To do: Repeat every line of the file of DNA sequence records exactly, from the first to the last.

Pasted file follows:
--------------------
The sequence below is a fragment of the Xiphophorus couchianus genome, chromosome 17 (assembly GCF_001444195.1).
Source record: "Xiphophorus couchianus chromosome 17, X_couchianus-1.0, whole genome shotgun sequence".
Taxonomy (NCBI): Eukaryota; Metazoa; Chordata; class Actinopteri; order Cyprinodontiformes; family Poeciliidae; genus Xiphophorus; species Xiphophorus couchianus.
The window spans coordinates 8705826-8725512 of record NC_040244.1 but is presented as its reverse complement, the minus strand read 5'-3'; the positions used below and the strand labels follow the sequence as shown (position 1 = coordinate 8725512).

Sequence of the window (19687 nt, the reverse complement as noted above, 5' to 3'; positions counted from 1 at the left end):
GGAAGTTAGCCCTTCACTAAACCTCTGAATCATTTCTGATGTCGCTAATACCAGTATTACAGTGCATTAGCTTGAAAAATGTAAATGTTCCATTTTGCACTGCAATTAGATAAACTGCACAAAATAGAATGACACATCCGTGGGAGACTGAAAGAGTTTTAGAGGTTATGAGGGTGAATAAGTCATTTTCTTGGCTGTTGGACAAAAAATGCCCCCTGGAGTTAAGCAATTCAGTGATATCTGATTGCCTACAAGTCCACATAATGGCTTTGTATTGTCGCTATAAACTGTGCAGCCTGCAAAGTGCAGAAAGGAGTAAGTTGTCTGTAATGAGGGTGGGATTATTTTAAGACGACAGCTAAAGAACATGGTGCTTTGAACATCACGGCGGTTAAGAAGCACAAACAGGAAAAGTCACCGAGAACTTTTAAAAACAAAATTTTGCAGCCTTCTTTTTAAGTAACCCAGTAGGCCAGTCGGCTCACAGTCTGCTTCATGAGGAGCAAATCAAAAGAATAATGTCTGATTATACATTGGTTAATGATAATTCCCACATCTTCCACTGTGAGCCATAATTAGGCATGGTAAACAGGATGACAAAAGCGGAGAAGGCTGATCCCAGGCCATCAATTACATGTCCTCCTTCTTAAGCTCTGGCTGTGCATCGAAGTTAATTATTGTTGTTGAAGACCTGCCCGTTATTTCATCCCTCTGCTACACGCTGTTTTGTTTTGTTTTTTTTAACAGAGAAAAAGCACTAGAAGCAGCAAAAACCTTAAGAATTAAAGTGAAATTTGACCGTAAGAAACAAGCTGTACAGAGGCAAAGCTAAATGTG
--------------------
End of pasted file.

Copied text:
The sequence below is a fragment of the Xiphophorus couchianus genome, chromosome 17 (assembly GCF_001444195.1).
Source record: "Xiphophorus couchianus chromosome 17, X_couchianus-1.0, whole genome shotgun sequence".
Taxonomy (NCBI): Eukaryota; Metazoa; Chordata; class Actinopteri; order Cyprinodontiformes; family Poeciliidae; genus Xiphophorus; species Xiphophorus couchianus.
The window spans coordinates 8705826-8725512 of record NC_040244.1 but is presented as its reverse complement, the minus strand read 5'-3'; the positions used below and the strand labels follow the sequence as shown (position 1 = coordinate 8725512).

Sequence of the window (19687 nt, the reverse complement as noted above, 5' to 3'; positions counted from 1 at the left end):
GGAAGTTAGCCCTTCACTAAACCTCTGAATCATTTCTGATGTCGCTAATACCAGTATTACAGTGCATTAGCTTGAAAAATGTAAATGTTCCATTTTGCACTGCAATTAGATAAACTGCACAAAATAGAATGACACATCCGTGGGAGACTGAAAGAGTTTTAGAGGTTATGAGGGTGAATAAGTCATTTTCTTGGCTGTTGGACAAAAAATGCCCCCTGGAGTTAAGCAATTCAGTGATATCTGATTGCCTACAAGTCCACATAATGGCTTTGTATTGTCGCTATAAACTGTGCAGCCTGCAAAGTGCAGAAAGGAGTAAGTTGTCTGTAATGAGGGTGGGATTATTTTAAGACGACAGCTAAAGAACATGGTGCTTTGAACATCACGGCGGTTAAGAAGCACAAACAGGAAAAGTCACCGAGAACTTTTAAAAACAAAATTTTGCAGCCTTCTTTTTAAGTAACCCAGTAGGCCAGTCGGCTCACAGTCTGCTTCATGAGGAGCAAATCAAAAGAATAATGTCTGATTATACATTGGTTAATGATAATTCCCACATCTTCCACTGTGAGCCATAATTAGGCATGGTAAACAGGATGACAAAAGCGGAGAAGGCTGATCCCAGGCCATCAATTACATGTCCTCCTTCTTAAGCTCTGGCTGTGCATCGAAGTTAATTATTGTTGTTGAAGACCTGCCCGTTATTTCATCCCTCTGCTACACGCTGTTTTGTTTTGTTTTTTTTAACAGAGAAAAAGCACTAGAAGCAGCAAAAACCTTAAGAATTAAAGTGAAATTTGACCGTAAGAAACAAGCTGTACAGAGGCAAAGCTAAATGTG